Continuous glycoprotein-130-mediated signal transducer and activator of transcription-3 activation promotes inflammation, left ventricular rupture, and adverse outcome in subacute myocardial infarction

Denise Hilfiker-Kleiner, Praphulla Shukla, Gunnar Klein, Arnd Schaefer, Britta Stapel, Melanie Hoch, Werner Müller, Michaela Scherr, Gregor Theilmeier, Matthias Ernst, Andres Hilfiker, Helmut Drexler

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Abstract

Background-: In patients with myocardial infarction, high serum levels of interleukin-6 cytokines predict a poor outcome. The common receptor of interleukin-6 cytokines, glycoprotein-130 (gp130), signals via janus kinase/signal transducer and activator of transcription (STAT), cytoplasmic protein tyrosine phosphatase/extracellular signal-regulated kinase, and phosphoinositide-3-kinase/Akt pathways, and the regulation of these pathways depends at least in part on the gp130 tyrosine-757 residue. By analyzing cardiomyocyte-specific gp130 mutant mice, we investigated the effect of disturbed gp130 signaling after myocardial infarction. Methods and results-: The cardiomyocyte-restricted α-myosin heavy chain-Cre-recombinase-loxP system was used to generate mice with gp130 mutant cardiomyocytes (αMHC- Cre;gp130 [Y757F]); all other cells carried at least 1 functional gp130 gene, ensuring normal gp130 signaling. Y757F mice displayed normal cardiac function and morphology at 3 months of age comparable to their nonmutant littermates. In response to myocardial infarction, Y757F mice displayed higher mortality associated with increased left ventricular rupture rate, sustained cardiac inflammation, and heart failure. These adverse effects were associated with prolonged and enhanced STAT3 activation and increased expression of interleukin-6 and of the complement-activating mannose-binding lectin C. Pharmacological inhibition of the complement system by cobra venom factor attenuated inflammation, prevented left ventricular rupture, and improved cardiac function in Y757F mice. Stronger effects were observed with a genetic reduction of STAT3 (STAT3) restricted to cardiomyocytes in Y757F mice, which prevented extensive upregulation of interleukin-6, complement activation, and sustained inflammation and lowered left ventricular rupture rate, heart failure, and mortality in subacute myocardial infarction. CONCLUSION-: Impaired downregulation of gp130-mediated STAT3 activation in subacute infarction promotes cardiac inflammation, adverse remodeling, and heart failure, suggesting a potential causative role of high interleukin-6 serum levels after myocardial infarction.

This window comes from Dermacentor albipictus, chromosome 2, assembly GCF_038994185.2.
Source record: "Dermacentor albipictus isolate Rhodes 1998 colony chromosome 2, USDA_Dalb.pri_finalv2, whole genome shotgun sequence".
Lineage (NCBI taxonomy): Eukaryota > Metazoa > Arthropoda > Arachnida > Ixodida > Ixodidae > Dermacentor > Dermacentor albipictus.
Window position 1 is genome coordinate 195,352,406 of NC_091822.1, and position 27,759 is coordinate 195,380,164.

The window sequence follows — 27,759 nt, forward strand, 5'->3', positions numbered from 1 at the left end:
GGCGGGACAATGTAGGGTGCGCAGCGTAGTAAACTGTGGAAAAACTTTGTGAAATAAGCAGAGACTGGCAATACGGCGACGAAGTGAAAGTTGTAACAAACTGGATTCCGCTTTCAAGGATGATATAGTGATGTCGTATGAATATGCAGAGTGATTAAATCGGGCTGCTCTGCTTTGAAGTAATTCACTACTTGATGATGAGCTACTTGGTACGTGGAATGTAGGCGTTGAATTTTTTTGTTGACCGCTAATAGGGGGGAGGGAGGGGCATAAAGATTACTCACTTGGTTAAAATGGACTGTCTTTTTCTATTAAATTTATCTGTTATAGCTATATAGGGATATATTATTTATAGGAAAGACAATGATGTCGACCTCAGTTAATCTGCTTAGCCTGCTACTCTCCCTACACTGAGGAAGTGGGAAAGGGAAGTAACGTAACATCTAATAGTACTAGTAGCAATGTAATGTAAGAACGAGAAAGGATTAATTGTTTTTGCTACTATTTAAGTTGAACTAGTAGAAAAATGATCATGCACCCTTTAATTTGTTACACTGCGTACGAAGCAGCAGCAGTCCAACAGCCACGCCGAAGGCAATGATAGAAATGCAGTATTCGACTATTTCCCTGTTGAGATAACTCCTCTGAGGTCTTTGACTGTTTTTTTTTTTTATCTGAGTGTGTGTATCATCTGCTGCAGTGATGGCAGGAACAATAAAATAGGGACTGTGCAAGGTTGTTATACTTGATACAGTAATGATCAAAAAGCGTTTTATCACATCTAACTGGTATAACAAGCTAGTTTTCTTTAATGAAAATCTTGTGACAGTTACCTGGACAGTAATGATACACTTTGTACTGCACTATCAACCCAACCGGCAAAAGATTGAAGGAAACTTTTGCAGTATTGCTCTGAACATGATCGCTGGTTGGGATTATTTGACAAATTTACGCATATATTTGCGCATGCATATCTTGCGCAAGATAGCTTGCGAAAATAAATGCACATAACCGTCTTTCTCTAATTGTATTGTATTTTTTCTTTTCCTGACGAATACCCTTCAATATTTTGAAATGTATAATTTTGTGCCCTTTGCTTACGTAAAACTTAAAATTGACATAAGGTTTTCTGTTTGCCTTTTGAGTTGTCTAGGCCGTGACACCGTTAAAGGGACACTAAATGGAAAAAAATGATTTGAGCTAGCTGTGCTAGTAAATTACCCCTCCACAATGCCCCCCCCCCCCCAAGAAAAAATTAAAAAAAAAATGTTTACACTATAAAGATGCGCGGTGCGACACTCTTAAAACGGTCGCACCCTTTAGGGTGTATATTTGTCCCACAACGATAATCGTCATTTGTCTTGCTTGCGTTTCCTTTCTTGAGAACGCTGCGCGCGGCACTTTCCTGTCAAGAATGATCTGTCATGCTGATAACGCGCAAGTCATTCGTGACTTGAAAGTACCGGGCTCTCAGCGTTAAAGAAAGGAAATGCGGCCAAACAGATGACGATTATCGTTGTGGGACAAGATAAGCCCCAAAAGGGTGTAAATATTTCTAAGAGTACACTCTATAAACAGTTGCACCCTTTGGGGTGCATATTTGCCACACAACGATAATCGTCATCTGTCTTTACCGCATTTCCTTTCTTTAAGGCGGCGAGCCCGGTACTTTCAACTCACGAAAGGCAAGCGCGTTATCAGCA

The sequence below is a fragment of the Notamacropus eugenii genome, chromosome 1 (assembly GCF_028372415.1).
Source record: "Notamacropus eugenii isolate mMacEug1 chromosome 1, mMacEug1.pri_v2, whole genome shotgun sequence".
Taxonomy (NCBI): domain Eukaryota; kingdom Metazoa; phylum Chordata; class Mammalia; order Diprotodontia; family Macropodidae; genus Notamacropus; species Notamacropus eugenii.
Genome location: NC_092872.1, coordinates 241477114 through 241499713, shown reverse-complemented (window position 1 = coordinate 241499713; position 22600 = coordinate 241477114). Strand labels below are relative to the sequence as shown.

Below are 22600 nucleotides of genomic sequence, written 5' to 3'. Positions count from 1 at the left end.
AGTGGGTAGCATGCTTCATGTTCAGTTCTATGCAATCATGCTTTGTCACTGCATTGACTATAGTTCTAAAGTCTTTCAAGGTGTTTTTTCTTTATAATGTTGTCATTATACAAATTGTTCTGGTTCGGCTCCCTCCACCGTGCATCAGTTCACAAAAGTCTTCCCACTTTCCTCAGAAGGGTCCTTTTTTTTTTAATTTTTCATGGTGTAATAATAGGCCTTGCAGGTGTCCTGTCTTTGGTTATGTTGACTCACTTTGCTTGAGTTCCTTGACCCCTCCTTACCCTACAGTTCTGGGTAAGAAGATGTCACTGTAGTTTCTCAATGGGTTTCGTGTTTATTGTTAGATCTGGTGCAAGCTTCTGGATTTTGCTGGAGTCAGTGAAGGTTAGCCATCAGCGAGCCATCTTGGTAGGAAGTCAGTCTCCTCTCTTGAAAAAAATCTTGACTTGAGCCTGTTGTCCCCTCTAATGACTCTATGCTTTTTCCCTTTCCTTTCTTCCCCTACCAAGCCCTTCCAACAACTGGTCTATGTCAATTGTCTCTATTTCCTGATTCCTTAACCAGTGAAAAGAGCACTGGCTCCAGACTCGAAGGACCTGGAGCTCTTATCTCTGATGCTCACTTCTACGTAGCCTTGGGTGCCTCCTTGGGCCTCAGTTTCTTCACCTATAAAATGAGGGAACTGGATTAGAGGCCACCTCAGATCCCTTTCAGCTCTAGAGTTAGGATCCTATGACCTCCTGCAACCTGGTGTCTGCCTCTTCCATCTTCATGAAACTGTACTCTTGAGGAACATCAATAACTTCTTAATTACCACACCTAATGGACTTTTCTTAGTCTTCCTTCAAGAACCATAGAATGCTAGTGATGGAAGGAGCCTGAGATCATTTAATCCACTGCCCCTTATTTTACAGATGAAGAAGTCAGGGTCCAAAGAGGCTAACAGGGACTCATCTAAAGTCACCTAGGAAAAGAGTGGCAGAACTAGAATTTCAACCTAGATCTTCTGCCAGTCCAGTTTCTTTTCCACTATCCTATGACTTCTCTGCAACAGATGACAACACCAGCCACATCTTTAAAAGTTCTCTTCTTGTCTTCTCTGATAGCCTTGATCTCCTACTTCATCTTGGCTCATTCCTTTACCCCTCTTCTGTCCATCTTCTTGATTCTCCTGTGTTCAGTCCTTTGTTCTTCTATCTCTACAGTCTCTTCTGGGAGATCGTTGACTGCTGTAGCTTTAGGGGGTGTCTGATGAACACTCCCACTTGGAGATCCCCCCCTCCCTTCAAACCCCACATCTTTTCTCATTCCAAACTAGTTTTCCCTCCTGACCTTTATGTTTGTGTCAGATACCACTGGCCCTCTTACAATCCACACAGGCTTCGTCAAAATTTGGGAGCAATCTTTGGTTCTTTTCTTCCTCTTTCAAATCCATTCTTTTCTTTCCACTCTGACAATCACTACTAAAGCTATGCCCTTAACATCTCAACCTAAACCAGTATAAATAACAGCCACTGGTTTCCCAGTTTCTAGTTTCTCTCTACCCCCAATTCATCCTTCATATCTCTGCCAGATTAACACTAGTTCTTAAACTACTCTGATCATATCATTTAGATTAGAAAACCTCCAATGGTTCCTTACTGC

Original languageEnglish
Pages (from-to)145-155
Number of pages11
JournalCirculation
Volume122
Issue number2
DOIs
Publication statusPublished - 13 Jul 2010

Keywords

  • Inflammation
  • Interleukins
  • Molecular biology
  • Myocardial infarction
  • Signal transduction

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